Tributes are pouring in today for the elder Sabol, who passed away yesterday at the age of 98. Just imagine what football would be like without NFL Films.
Perhaps the most remarkable part of Sabol’s story is that he had no professional film experience when he launched NFL Films in 1962. From Mike Kupper’s story in the Los Angeles Times:
An amateur cinematographer and former actor who longed to escape his job as a sales representative for his father-in-law’s menswear factory in Philadelphia, a 45-year-old Sabol took a bold gamble. He contacted NFL Commissioner Pete Rozelle, offering to double the previous bid of $1,500 for the rights to film the 1962 championship game, which turned out to be between Allie Sherman’s New York Giants and Vince Lombardi’s Green Bay Packers in Yankee Stadium.
Rozelle went for the deal and Sabol, whose previous experience consisted of making home movies of his family — son Steve playing peewee and high school football was a frequent star — suddenly had to come up with a production company. Sabol called Steve home from Colorado College and father and son quickly formed Blair Motion Pictures, named after Sabol’s daughter, and hired a film crew.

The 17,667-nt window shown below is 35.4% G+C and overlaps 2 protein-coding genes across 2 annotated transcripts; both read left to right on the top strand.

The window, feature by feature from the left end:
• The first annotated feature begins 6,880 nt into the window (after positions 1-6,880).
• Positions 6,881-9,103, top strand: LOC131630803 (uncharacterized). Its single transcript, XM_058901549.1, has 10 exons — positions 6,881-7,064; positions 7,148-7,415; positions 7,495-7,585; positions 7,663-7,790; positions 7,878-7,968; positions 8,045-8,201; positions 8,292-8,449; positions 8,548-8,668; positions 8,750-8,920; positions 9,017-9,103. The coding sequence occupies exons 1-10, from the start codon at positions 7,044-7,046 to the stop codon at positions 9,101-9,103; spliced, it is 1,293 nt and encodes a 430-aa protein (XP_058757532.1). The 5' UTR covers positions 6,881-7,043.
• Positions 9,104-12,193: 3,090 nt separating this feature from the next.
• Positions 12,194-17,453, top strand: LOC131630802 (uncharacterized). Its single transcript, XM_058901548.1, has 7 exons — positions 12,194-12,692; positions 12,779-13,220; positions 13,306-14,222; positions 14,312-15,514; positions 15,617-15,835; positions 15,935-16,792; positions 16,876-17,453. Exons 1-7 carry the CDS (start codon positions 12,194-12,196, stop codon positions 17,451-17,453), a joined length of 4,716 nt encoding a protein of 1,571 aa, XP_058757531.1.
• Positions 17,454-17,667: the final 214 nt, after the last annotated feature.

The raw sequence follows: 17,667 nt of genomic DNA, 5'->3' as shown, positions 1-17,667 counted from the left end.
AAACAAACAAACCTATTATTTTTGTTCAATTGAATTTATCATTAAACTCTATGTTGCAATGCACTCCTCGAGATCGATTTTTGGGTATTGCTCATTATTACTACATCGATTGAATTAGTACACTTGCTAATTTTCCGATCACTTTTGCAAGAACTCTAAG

The gamble paid off for all involved. In 2011, Sabol was enshrined in the Pro Football Hall of Fame. The honor was long overdue and why his son, Steve, isn’t in Canton with him is inexplicable. Steve, though, couldn’t have been prouder for his father. He summed up the essence of Ed Sabol.
“My dad has a great expression,” Steve Sabol said when his father’s 2011 Hall of Fame induction was announced. “Tell me a fact, and I’ll learn. Tell me a truth, and I’ll believe. But tell me a story, and it will live in my heart forever. And now my Dad’s story will be in Canton and hopefully that will live forever, too.”